One might think about the jump character also as follows. The $${\mathbb {Q}}_l$$-vector space T is equipped with the non-degenerate cup product pairing and acted upon by $$\mathop {{\mathrm{Gal}}}\nolimits ({\overline{K}}/K)$$. Moreover, the action is orthogonal with respect to the pairing, so that one has a continuous group homomorphism

\begin{aligned} \tau :\mathop {{\mathrm{Gal}}}\nolimits ({\overline{K}}/K) \longrightarrow \mathop {{\text {O}}}\nolimits (T) \,. \end{aligned}

There is, however, no reason for $$\mathop {{\text {im}}}\nolimits \tau$$ to be contained in $$\mathop {{\text {SO}}}\nolimits (T)$$, in general, so the group homomorphism $$\det \tau :\mathop {{\mathrm{Gal}}}\nolimits ({\overline{K}}/K) \rightarrow \{1, -1\}$$ is usually non-trivial. Moreover, $$\det \tau$$ turns out to be independent of l, cf. Proposition 2.3.b). The article thus in essence describes the effects of $$\det \tau$$ being non-trivial.

### 1.1 The criterion for non-triviality

Due to its construction, the jump character is unramified at every prime of good reduction, cf. Corollary 2.26.a). On the other hand, it may ramify at bad primes. We show this to be always the case when the singular reduction is of the mildest possible type.

### Theorem B

(Corollary 2.26.b)). Let K be a number field and S a K3 surface over K. Moreover, let $${{\mathfrak {p}}}\subset {\mathscr {O}}_K$$ be a prime of residue characteristic different from 2. Suppose that S has a regular, projective model $${\underline{S}}$$ over $${\mathscr {O}}_{K,{{\mathfrak {p}}}}$$, the geometric fibre $${\underline{S}}_{{\overline{{{\mathfrak {p}}}}}}$$ of which has exactly one singular point, and assume this to be an ordinary double point.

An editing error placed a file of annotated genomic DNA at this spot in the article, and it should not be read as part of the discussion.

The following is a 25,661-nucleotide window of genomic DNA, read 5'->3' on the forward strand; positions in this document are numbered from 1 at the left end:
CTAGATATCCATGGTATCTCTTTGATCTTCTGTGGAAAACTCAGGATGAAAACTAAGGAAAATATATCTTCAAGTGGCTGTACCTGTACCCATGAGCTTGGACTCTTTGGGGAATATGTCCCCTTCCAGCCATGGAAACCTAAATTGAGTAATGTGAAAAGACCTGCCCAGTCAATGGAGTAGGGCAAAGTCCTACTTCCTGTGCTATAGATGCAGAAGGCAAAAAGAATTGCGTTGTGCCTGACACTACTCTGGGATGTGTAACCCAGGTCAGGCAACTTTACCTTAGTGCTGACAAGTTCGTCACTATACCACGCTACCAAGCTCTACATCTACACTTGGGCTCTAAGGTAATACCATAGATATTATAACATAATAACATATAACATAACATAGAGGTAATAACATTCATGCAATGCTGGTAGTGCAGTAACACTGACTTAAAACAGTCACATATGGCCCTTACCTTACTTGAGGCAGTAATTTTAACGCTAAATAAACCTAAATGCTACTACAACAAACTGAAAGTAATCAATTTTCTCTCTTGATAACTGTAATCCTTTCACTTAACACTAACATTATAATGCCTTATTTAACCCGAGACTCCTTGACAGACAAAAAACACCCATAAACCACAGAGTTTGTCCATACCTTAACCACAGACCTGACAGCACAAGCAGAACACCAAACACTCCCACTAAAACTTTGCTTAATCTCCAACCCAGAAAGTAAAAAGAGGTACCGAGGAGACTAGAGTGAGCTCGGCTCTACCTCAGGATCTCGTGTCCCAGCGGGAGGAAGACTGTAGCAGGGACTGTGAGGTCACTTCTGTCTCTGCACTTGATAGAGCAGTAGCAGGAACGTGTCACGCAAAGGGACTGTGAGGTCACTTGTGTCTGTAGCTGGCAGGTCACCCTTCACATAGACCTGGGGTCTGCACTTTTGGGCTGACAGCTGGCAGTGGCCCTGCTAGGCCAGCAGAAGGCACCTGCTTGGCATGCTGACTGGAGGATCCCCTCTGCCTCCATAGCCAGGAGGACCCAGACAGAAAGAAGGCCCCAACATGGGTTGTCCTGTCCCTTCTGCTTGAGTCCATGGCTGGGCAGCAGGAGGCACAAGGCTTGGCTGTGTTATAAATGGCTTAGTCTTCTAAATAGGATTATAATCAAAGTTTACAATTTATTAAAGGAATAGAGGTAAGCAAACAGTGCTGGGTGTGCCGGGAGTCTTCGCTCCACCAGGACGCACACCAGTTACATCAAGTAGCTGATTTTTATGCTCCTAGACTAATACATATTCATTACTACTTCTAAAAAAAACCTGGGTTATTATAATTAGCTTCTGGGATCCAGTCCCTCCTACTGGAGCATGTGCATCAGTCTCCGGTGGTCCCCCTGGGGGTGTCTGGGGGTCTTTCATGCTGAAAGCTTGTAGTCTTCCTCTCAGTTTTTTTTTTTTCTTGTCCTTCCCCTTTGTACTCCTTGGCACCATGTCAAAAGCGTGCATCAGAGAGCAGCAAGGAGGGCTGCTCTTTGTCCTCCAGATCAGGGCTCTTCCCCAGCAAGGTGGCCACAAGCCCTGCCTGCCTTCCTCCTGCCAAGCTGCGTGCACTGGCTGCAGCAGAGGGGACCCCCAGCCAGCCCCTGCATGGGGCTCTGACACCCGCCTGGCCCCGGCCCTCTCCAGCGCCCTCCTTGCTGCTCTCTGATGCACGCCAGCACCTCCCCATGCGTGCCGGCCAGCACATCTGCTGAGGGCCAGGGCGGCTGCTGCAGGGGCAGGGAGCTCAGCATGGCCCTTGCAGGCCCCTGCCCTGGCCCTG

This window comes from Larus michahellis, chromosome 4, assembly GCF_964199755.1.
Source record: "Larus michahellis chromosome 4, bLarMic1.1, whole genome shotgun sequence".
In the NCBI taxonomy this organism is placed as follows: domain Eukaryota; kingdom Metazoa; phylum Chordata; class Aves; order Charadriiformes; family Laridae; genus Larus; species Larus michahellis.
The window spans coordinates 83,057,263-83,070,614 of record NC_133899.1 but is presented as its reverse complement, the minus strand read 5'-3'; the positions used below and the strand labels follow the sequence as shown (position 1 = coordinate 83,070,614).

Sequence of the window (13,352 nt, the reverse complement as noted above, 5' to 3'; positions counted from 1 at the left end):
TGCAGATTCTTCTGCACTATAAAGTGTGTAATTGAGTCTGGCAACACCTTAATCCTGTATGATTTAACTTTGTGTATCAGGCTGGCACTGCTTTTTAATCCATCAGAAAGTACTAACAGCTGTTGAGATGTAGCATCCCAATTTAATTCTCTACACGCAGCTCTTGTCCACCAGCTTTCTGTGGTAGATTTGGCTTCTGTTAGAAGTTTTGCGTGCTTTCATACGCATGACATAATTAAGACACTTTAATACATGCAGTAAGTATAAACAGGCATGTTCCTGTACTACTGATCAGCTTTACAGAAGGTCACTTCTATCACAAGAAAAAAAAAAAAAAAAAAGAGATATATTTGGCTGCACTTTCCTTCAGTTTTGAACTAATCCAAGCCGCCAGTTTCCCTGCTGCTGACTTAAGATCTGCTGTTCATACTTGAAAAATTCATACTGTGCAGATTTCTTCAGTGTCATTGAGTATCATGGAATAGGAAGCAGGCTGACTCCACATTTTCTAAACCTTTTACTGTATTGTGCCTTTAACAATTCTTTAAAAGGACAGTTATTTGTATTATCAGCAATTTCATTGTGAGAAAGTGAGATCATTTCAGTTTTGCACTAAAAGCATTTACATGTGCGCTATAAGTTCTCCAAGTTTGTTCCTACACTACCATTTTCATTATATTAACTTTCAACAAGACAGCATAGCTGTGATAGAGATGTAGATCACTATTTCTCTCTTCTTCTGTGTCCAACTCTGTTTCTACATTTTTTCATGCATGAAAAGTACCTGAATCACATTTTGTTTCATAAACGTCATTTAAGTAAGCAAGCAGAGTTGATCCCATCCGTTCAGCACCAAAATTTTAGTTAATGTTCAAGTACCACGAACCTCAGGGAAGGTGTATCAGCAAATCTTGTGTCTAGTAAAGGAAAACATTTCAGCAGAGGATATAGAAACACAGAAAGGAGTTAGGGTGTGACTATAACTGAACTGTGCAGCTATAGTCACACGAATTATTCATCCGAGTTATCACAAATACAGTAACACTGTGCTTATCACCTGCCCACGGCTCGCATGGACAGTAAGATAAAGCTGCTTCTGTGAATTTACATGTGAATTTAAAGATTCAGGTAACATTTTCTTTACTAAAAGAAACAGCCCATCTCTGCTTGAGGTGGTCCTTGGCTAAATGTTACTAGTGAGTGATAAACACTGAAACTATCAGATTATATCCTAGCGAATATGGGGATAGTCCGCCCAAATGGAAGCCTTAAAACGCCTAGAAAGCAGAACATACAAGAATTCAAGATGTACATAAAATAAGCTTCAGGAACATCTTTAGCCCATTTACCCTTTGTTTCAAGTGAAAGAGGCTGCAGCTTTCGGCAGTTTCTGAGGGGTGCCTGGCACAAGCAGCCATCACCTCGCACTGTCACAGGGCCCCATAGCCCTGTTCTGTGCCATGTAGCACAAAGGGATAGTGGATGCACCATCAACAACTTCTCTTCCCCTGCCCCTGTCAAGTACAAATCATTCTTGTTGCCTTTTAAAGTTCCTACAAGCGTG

Then the jump character $${\tau _S = \big (\frac{\Delta _{H^2}(S)\Delta _{\mathop {{\mathrm{Pic}}}\nolimits }(S)}{\cdot }\big )}$$ ramifies at $${{\mathfrak {p}}}$$.

In addition, we present algorithms to compute the two characters for a given surface S over $${\mathbb {Q}}$$, a deterministic one for $$\Delta _{H^2}(S)$$ and a statistical one for the jump character. We can deterministically compute the jump character in two particular situations, which together cover many, but not all examples. These situations occur when Corollary 2.26.b) applies to at least a single bad prime, and when $$\mathop {{\mathrm{Pic}}}\nolimits S_{{\overline{{\mathbb {Q}}}}}$$ is known as a Galois module to such an extent that can be determined. When neither of these circumstances occurs, the statistical algorithm may still be used.

### 1.2 An application: rational curves on even rank K3 surfaces